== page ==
Nissan is working on a semi-autonomous Leaf Piloted Drive 1.0 concept that began testing, earlier this week in Japan south of Tokyo st its Advanced Technology Center. The company has three Leafs outfitted with connected car tech for self-driving features.
According to Nissan, the self-driving mode will make the “occupants feel as though they were in the hands of a skilled driver.”
Each Leaf has dozens of sensors, 12 cameras, five radar sensors, four laser scanners as well as ultrasonic sensors, according to Tetsuya Iijima, general manager of Nissan’s advanced driver assist systems strategy and engineering division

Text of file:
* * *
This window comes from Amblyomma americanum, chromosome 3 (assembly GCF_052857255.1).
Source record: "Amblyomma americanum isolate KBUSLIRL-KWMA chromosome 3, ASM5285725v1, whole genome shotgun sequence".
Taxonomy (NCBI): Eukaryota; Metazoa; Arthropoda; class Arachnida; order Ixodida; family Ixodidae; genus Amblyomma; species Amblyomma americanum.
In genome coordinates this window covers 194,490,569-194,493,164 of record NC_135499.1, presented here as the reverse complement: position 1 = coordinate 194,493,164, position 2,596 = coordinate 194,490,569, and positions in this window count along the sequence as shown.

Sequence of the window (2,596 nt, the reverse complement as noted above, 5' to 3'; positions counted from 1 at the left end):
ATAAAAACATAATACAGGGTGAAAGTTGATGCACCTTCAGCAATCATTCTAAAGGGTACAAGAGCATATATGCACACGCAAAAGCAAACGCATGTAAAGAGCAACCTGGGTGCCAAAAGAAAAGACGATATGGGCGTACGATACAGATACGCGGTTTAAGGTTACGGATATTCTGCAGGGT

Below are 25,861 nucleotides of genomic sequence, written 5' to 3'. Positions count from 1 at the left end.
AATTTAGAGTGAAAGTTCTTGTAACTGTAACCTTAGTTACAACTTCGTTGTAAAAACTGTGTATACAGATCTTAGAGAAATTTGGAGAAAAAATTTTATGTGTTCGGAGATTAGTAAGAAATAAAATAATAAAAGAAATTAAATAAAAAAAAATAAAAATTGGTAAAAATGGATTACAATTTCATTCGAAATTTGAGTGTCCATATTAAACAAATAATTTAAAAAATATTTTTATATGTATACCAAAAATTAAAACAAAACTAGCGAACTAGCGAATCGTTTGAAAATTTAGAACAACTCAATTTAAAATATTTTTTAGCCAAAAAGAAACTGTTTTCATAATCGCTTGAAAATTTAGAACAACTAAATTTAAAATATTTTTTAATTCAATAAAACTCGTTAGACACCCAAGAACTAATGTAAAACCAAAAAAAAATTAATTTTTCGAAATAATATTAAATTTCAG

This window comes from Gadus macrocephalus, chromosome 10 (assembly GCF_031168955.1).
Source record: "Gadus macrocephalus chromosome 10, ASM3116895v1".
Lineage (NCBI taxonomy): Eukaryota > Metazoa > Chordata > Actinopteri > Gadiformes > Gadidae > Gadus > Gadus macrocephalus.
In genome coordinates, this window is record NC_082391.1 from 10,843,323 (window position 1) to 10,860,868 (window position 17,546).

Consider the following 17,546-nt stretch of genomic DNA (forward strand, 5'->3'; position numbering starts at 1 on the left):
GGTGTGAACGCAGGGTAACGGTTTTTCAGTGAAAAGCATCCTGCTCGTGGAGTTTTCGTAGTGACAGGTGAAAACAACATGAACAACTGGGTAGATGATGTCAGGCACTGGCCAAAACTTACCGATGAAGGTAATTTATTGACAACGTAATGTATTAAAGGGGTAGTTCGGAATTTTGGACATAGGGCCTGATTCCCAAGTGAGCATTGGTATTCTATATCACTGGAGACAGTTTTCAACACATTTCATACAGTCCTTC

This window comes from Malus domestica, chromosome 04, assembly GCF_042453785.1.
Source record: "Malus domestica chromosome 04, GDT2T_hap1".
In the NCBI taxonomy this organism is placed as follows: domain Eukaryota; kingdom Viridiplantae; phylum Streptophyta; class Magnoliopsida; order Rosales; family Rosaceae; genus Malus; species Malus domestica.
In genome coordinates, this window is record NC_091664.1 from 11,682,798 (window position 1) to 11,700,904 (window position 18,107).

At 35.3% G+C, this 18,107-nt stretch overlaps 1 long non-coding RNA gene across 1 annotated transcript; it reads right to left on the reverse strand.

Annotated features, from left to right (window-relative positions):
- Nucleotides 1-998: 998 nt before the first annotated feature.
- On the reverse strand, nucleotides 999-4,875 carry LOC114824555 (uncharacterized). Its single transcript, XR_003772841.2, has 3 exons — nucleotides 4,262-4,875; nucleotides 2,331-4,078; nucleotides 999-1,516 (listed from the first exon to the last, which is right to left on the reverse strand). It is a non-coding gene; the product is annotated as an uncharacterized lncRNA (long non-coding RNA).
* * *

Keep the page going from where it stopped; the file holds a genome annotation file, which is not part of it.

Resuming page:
The Leafs have miniature, high-spec laser scanners that Nissan developed. The lasers sense the distance between vehicles to enable the car to weave through tight spaces. The eight-way 360-degree view camera system offers precise routing information through intersections and curves.
The driver can see a head-up display and a center cluster that provides a bird’s eye view of the car and its surroundings during Piloted Drive mode.
Nissan expects that autonomous driving on the highway will be offered in Japan before the end of 2016 and will include a Manual Drive mode allowing the human driver take control of car when needed. Nissan predicts it will have fully self-driving cars by 2020.